The relationship between the two lines are an endless source of fascination to me in performance and I still hear new facets to that relationship. Because whilst my comments above suggest a continual focus upon each and every ‘now’ attack, there is also a continual tracing of the horizontal – the melodic shapes of each line. The lines continually move at different speeds (6:5, 7:6, 7:5, 7:4, etc.) and this elasticity prevents the music from settling into a steady ‘groove’. A few times a ‘groove’ does emerge, often to quite unsettling effect, making the subsequent shift to a different time frame feel all the more ‘out’. For me, as performer, this continually flexible approach to time (reflected in the notation) is what keeps me alert and curious throughout the duration of the work. If the way the lines move in relation to a pulse was more consistent I can imagine struggling more with the long duration.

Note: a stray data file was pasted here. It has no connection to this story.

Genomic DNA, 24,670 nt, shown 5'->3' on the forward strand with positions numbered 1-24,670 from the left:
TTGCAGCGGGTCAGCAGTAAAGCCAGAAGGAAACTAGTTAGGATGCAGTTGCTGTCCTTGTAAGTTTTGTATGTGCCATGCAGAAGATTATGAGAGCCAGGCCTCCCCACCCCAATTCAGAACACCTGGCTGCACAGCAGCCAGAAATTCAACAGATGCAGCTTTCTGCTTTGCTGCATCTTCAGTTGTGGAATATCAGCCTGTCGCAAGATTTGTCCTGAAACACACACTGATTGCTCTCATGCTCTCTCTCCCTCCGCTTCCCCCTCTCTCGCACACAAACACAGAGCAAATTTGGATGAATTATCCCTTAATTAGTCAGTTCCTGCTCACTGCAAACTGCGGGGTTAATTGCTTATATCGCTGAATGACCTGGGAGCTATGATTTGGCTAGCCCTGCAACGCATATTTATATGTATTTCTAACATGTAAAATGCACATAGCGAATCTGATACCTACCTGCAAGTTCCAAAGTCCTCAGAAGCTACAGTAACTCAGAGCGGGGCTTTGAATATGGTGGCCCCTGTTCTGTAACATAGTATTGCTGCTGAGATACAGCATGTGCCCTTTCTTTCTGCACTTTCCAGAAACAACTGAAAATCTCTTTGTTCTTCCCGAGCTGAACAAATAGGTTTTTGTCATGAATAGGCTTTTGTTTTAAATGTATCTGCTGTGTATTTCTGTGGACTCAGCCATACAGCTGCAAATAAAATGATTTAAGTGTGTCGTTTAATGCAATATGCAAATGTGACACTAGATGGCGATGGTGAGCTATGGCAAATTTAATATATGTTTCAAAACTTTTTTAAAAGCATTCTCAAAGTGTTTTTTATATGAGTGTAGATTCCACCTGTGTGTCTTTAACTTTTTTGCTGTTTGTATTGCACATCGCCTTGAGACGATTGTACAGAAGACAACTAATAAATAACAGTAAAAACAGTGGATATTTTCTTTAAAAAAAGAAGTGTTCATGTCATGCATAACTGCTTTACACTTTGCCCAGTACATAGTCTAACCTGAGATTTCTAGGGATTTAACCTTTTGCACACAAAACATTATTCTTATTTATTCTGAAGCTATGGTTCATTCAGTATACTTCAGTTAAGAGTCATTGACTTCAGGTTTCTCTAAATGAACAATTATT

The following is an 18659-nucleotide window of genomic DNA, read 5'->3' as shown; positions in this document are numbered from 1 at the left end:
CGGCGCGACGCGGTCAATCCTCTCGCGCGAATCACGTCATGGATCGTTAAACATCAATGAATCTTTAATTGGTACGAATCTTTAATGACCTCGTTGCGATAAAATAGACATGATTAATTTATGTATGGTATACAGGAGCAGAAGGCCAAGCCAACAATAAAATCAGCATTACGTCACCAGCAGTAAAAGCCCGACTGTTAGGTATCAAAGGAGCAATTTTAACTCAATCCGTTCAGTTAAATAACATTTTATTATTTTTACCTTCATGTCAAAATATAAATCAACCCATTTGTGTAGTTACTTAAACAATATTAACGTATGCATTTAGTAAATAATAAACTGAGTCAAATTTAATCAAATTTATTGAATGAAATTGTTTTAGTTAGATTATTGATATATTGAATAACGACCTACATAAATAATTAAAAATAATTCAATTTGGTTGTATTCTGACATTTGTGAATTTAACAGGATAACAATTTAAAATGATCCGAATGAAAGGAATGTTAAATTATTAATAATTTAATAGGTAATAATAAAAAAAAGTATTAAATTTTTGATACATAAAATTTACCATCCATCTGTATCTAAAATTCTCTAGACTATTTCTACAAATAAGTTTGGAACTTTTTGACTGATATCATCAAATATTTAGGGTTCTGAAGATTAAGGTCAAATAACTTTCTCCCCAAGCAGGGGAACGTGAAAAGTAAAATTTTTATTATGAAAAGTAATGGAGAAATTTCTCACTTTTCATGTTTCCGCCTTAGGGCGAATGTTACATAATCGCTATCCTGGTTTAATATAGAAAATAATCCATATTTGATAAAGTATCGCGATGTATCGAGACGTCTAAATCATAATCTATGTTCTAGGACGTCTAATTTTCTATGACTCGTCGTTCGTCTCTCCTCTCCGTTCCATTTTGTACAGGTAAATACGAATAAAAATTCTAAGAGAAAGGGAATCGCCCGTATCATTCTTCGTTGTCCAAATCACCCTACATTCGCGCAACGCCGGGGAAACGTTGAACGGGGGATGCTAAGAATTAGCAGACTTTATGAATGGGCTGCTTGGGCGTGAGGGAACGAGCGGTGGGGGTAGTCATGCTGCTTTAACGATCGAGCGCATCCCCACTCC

The duration. It is true that Vessels is more demanding physically than, say, late Feldman, during which there are often moments to stretch, scratch, ease the tension in shoulders, etc. Vessels provides no such breaks and I find my body tensing in all the ways I warn my students against. So yes, a little stamina is required, but this is really the only challenge of the piece. In actual fact, it is a complete joy to play. No inside piano techniques to navigate, and not even changes of register to explore, instead I am entranced by the love of a) the piano, and b) pitch. Because the thing I think the piano does best is pitch. (Apologies to lovers of various tuning systems.)